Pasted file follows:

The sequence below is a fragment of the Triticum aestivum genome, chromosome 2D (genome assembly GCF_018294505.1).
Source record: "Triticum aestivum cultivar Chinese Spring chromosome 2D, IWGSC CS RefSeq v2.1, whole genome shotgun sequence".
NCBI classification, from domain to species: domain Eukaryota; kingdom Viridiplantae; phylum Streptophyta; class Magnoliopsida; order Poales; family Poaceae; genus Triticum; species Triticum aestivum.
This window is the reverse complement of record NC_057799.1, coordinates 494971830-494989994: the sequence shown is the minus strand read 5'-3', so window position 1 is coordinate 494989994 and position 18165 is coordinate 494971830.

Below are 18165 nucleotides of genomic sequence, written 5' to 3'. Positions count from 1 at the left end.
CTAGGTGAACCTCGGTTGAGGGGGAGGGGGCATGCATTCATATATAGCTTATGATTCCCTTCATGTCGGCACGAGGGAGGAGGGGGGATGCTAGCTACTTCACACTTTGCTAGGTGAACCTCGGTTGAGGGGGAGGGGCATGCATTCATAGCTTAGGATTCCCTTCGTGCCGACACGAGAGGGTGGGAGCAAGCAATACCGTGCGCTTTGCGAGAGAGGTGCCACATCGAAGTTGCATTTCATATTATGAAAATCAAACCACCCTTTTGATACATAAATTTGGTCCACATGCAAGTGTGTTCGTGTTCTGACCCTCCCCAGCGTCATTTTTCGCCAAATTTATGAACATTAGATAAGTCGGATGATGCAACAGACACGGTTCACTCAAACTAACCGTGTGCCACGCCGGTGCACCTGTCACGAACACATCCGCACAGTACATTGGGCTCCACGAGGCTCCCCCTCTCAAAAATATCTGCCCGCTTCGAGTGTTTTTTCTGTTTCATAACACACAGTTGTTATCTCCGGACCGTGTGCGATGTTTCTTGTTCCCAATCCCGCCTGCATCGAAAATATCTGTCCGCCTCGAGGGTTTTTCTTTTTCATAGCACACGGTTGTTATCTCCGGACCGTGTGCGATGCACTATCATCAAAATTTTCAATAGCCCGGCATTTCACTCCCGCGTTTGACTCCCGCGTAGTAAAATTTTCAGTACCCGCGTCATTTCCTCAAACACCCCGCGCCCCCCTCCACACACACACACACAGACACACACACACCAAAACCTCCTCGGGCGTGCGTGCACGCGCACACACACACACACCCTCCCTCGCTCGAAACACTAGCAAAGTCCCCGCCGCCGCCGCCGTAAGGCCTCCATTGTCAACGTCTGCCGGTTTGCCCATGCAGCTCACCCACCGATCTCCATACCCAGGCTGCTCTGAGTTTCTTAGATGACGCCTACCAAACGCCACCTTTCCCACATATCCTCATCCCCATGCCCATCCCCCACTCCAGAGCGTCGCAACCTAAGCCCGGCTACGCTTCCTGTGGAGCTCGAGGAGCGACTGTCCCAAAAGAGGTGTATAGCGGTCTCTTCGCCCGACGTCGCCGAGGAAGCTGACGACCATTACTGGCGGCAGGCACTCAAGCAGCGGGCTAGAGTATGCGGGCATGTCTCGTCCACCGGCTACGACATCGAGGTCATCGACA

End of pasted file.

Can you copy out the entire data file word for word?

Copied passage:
The sequence below is a fragment of the Triticum aestivum genome, chromosome 2D (genome assembly GCF_018294505.1).
Source record: "Triticum aestivum cultivar Chinese Spring chromosome 2D, IWGSC CS RefSeq v2.1, whole genome shotgun sequence".
NCBI classification, from domain to species: domain Eukaryota; kingdom Viridiplantae; phylum Streptophyta; class Magnoliopsida; order Poales; family Poaceae; genus Triticum; species Triticum aestivum.
This window is the reverse complement of record NC_057799.1, coordinates 494971830-494989994: the sequence shown is the minus strand read 5'-3', so window position 1 is coordinate 494989994 and position 18165 is coordinate 494971830.

Below are 18165 nucleotides of genomic sequence, written 5' to 3'. Positions count from 1 at the left end.
CTAGGTGAACCTCGGTTGAGGGGGAGGGGGCATGCATTCATATATAGCTTATGATTCCCTTCATGTCGGCACGAGGGAGGAGGGGGGATGCTAGCTACTTCACACTTTGCTAGGTGAACCTCGGTTGAGGGGGAGGGGCATGCATTCATAGCTTAGGATTCCCTTCGTGCCGACACGAGAGGGTGGGAGCAAGCAATACCGTGCGCTTTGCGAGAGAGGTGCCACATCGAAGTTGCATTTCATATTATGAAAATCAAACCACCCTTTTGATACATAAATTTGGTCCACATGCAAGTGTGTTCGTGTTCTGACCCTCCCCAGCGTCATTTTTCGCCAAATTTATGAACATTAGATAAGTCGGATGATGCAACAGACACGGTTCACTCAAACTAACCGTGTGCCACGCCGGTGCACCTGTCACGAACACATCCGCACAGTACATTGGGCTCCACGAGGCTCCCCCTCTCAAAAATATCTGCCCGCTTCGAGTGTTTTTTCTGTTTCATAACACACAGTTGTTATCTCCGGACCGTGTGCGATGTTTCTTGTTCCCAATCCCGCCTGCATCGAAAATATCTGTCCGCCTCGAGGGTTTTTCTTTTTCATAGCACACGGTTGTTATCTCCGGACCGTGTGCGATGCACTATCATCAAAATTTTCAATAGCCCGGCATTTCACTCCCGCGTTTGACTCCCGCGTAGTAAAATTTTCAGTACCCGCGTCATTTCCTCAAACACCCCGCGCCCCCCTCCACACACACACACACAGACACACACACACCAAAACCTCCTCGGGCGTGCGTGCACGCGCACACACACACACACCCTCCCTCGCTCGAAACACTAGCAAAGTCCCCGCCGCCGCCGCCGTAAGGCCTCCATTGTCAACGTCTGCCGGTTTGCCCATGCAGCTCACCCACCGATCTCCATACCCAGGCTGCTCTGAGTTTCTTAGATGACGCCTACCAAACGCCACCTTTCCCACATATCCTCATCCCCATGCCCATCCCCCACTCCAGAGCGTCGCAACCTAAGCCCGGCTACGCTTCCTGTGGAGCTCGAGGAGCGACTGTCCCAAAAGAGGTGTATAGCGGTCTCTTCGCCCGACGTCGCCGAGGAAGCTGACGACCATTACTGGCGGCAGGCACTCAAGCAGCGGGCTAGAGTATGCGGGCATGTCTCGTCCACCGGCTACGACATCGAGGTCATCGACA